| GRAHAMSTOWN

Protesters condemn “apartheid-style” harassment of student activist

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Police say that one of the best detectives is investigating the case

Photo of protest in Grahamstown against police harassment
Protesters accused police of using apartheid era tactics against students. Photo: Nompilo Ndlovu
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Students and staff of Rhodes University, as well as Grahamstown residents, marched to the town’s police station yesterday. The protest followed the alleged harassment on 19 February of vocal student activist Lihle Ngcobozi.

While on her way to the university campus, Lihle was allegedly harassed by two police officers. According to Ngcobozi she was man-handled and told to stop her and her friends’ involvement in the Rhodes University’s student movement. She described the men as white and dressed in police uniform.

The approximately 40 protesters marched and sang from the university campus to the police station, along the route where the incident happened. Protesters condemned what they described as the apartheid era tactics that have been used to deal with people involved in recent student-led protests. They demanded details of progress on the case.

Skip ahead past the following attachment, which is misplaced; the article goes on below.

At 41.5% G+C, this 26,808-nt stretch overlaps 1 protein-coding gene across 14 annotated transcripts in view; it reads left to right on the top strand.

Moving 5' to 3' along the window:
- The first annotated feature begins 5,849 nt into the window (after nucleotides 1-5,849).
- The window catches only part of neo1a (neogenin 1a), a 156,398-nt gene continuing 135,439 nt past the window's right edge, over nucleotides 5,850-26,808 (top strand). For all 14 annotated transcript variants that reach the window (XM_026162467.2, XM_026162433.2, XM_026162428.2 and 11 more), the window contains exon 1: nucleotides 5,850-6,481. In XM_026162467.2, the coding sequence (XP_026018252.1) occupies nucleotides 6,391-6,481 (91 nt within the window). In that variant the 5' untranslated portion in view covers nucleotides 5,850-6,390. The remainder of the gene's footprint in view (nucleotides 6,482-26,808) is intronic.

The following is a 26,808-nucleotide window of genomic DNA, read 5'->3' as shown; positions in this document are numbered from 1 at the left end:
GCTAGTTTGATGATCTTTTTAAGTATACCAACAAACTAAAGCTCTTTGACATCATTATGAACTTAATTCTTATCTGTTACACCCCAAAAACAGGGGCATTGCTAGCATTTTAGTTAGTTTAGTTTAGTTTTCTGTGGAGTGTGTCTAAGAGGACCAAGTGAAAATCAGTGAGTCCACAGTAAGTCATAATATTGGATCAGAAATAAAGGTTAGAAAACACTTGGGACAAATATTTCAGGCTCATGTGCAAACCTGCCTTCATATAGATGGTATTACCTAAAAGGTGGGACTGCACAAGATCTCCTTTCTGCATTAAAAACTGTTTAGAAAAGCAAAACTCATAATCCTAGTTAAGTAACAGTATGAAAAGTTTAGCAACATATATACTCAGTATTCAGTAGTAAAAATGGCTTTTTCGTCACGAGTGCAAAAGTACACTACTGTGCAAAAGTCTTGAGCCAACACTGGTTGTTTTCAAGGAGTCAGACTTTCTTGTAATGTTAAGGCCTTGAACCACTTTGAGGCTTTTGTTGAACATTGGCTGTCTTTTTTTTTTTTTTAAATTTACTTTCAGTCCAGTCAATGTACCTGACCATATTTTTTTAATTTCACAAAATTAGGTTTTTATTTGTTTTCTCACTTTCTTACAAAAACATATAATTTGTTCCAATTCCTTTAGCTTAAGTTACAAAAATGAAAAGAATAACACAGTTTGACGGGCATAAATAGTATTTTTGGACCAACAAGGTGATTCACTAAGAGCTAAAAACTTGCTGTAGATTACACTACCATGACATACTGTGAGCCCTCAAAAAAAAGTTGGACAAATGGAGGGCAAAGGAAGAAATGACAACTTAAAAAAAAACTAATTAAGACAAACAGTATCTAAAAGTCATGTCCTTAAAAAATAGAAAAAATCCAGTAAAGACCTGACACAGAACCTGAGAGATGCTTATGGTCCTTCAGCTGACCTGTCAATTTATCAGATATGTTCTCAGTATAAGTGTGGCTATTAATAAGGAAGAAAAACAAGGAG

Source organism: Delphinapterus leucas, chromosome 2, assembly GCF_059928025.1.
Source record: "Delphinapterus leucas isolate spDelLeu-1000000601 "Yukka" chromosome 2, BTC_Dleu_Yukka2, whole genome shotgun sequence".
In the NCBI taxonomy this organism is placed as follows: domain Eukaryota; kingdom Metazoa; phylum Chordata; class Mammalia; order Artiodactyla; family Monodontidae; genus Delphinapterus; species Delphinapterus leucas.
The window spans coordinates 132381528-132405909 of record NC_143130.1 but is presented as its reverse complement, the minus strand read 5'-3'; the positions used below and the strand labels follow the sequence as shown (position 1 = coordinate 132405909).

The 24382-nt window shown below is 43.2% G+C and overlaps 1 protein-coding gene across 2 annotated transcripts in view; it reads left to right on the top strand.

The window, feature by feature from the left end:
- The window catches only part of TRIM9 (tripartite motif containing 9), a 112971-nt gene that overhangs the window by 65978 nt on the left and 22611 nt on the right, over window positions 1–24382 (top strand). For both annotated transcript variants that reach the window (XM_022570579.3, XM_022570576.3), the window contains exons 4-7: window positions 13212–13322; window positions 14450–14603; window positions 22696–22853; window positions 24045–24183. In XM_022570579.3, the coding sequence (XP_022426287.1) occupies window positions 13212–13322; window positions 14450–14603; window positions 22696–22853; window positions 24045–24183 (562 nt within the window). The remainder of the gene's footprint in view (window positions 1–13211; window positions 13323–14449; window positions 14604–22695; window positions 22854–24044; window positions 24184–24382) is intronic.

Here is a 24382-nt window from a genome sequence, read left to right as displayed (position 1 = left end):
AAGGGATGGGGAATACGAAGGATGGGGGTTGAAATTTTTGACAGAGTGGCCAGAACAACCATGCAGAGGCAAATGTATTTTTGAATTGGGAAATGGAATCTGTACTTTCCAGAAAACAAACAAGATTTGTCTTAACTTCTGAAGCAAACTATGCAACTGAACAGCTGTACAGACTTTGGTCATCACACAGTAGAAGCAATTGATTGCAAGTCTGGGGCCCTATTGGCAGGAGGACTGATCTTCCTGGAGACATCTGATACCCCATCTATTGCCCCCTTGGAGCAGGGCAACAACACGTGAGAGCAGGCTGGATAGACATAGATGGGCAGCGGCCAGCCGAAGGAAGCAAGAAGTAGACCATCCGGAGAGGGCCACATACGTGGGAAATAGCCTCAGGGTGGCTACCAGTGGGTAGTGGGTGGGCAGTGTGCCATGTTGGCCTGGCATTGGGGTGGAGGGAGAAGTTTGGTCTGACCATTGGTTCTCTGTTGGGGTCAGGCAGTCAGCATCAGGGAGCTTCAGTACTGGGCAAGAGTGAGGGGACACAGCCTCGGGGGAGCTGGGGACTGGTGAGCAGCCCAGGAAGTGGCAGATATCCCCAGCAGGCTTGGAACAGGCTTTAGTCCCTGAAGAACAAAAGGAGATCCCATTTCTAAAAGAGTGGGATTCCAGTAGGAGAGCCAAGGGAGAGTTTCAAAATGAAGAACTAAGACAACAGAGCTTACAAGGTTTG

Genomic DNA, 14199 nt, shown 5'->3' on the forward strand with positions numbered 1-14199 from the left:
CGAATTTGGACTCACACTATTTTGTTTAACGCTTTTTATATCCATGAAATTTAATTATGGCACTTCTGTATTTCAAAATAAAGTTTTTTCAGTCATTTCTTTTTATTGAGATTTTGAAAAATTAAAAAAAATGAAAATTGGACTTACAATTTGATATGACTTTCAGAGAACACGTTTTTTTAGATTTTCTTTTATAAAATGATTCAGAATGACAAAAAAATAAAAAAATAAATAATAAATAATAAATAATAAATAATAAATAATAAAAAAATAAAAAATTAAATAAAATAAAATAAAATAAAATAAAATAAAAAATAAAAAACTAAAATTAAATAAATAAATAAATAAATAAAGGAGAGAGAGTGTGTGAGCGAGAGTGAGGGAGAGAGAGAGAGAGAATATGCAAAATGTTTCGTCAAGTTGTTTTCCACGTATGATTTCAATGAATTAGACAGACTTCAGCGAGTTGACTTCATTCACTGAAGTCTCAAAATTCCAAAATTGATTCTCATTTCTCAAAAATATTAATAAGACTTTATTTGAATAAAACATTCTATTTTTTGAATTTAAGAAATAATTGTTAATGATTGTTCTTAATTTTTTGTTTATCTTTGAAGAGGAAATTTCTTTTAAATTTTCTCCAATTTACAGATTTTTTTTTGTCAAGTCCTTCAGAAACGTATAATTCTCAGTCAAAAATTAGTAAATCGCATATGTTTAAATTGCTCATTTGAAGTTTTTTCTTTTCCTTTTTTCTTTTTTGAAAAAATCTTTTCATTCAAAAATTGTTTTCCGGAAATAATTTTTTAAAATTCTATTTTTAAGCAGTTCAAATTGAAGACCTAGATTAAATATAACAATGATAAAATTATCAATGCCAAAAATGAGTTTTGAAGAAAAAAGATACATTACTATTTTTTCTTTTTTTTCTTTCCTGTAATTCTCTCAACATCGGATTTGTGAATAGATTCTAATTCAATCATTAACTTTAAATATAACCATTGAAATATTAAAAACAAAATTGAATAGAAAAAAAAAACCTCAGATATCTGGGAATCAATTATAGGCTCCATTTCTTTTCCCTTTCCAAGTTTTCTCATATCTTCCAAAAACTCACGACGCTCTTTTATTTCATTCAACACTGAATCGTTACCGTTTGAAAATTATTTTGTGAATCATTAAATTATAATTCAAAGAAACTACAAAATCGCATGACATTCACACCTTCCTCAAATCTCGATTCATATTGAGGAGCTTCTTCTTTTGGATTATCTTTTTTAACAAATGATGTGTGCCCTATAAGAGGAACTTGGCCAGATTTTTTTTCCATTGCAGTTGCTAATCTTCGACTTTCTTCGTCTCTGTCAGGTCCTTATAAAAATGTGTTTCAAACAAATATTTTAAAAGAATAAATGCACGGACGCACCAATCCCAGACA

“We at the South African Police [Service] take this matter very seriously,” said acting station commander, Colonel Monray Nel, in his address to the crowd gathered outside the Grahamstown Police Station. He added that a criminal case has been opened and one of the station’s best detectives, Sergeant Nathan Daniel, will lead the investigations.

He further went on to condemn any form of violence against any person in South Africa on behalf of SAPS, citing the station’s 16 days of activism in December as a time solely set apart to address crimes against women and children.

He concluded his address by commending the protesters for exercising their right to protest peacefully.


Sarah Rose De Villiers illustrated the event. Here are two of her drawings:

Illustration of protest in Grahamstown on 3 March 2016
Illustration of protest in Grahamstown on 3 March 2016

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TOPICS:  Human Rights Police brutality Tertiary Education